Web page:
Timely nutrition assessment and intervention in organ transplant recipients may improve outcomes surrounding transplantation. Because nutritional status is a potentially modifiable risk factor, the development of strategies designed to optimize nutritional status decreases the short-term risks in the post transplant period (Russo et al., 2010).
Despite many advances in surgical techniques, diagnostic approaches and immunosuppressive strategies, survival after heart transplantation is limited by the development of cardiac allograft vasculopathy (CAV) which is the most important cause of death late after transplantation (Hosenpud et al., 1998; Pethig et al., 1997) and by the adverse effects of immunosuppression.
Primary prevention of CAV in heart transplant (HT) recipients should include strict control of cardiovascular risk factors (hypertension, diabetes, hyperlipidemia, smoking and obesity), as well as strategies for the prevention of cytomegalovirus (CMV) infection (Costanzo et al., 2010). The sum of various risk factors has a negative impact on survival (Almenar et al., 2005). In addition, malnutrition increases the risk of infection post transplant and may reduce survival (Hasse, 2001).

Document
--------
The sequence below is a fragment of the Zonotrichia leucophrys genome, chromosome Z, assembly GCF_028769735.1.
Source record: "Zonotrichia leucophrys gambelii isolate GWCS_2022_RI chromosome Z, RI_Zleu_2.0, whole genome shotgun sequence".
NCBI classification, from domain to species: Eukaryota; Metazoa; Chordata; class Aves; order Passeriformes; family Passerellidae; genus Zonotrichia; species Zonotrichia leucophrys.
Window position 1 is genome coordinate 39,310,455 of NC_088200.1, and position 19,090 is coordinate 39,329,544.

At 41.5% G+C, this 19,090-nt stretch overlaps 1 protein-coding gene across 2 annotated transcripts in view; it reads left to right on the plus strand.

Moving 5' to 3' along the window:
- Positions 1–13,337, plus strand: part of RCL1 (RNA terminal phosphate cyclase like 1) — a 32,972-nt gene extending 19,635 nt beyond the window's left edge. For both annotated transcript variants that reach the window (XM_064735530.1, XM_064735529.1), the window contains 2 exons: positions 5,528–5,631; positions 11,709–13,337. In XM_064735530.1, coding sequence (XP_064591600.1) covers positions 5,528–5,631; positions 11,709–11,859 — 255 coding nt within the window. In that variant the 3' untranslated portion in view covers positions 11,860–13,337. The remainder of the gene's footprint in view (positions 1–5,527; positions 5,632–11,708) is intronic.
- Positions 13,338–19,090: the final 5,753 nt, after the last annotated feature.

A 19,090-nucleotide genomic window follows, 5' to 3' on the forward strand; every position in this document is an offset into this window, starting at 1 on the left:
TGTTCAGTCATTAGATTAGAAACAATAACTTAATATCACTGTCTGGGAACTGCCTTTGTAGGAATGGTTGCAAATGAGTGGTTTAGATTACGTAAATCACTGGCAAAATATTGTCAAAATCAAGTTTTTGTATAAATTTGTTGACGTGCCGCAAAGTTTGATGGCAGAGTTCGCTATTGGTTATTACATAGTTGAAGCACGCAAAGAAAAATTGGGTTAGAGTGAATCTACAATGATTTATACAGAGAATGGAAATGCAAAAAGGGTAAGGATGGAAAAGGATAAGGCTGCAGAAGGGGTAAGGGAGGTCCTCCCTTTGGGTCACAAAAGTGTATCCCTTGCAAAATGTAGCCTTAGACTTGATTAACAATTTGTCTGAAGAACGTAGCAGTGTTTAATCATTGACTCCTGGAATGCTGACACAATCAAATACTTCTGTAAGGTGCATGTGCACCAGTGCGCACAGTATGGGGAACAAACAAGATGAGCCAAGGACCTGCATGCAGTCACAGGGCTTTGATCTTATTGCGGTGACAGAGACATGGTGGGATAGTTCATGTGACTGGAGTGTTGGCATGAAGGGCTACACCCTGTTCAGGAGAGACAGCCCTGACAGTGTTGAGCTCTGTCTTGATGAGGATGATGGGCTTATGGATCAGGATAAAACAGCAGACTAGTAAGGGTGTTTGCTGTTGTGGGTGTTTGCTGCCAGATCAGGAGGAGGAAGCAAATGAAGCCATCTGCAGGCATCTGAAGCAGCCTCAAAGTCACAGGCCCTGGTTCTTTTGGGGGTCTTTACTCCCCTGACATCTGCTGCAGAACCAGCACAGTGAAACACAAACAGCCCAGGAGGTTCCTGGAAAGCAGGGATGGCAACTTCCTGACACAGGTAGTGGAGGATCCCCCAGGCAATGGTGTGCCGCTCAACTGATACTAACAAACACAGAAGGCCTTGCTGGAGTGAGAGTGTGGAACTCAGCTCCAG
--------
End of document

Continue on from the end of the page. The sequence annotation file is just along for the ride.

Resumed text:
It has been referenced that improper dietary habits, low physical activity and the side effects of immunosuppressive therapy might explain the weight gain, the altered lipid pattern and an increase in insulin resistance after transplant (Evangelista et al., 2005; Flattery et al., 2006; Udden et al., 2003). The metabolic picture after transplantation is also worsened by the immunosuppressive drugs (Anker et al., 1997; Kemna et al., 1994). Therefore, the development of strategies to reduce post transplant body weight and to improve insulin resistance is important (Senechal, 2005).
Immunosuppressive agents, such as prednisone, cyclosporine, mycophenylate mofetil and sirolimus, are associated with hyperlipidemia (Bilchick, 2004). The glucocorticoids play a major role in the development of post transplant osteoporosis (Epstein & Shane, 1996; Epstein et al., 1995; Glendenning et al., 1999; Reid et al., 1988; Rodino & Shane, 1998; Shane, 2000; Stempfle et al., 1999) and it is known that side effects of glucocorticoids, such as on weight gain and the increase of appetite (Kahn & Flier, 2000; Udden et al., 2003), may induce insulin resistance and diabetes mellitus.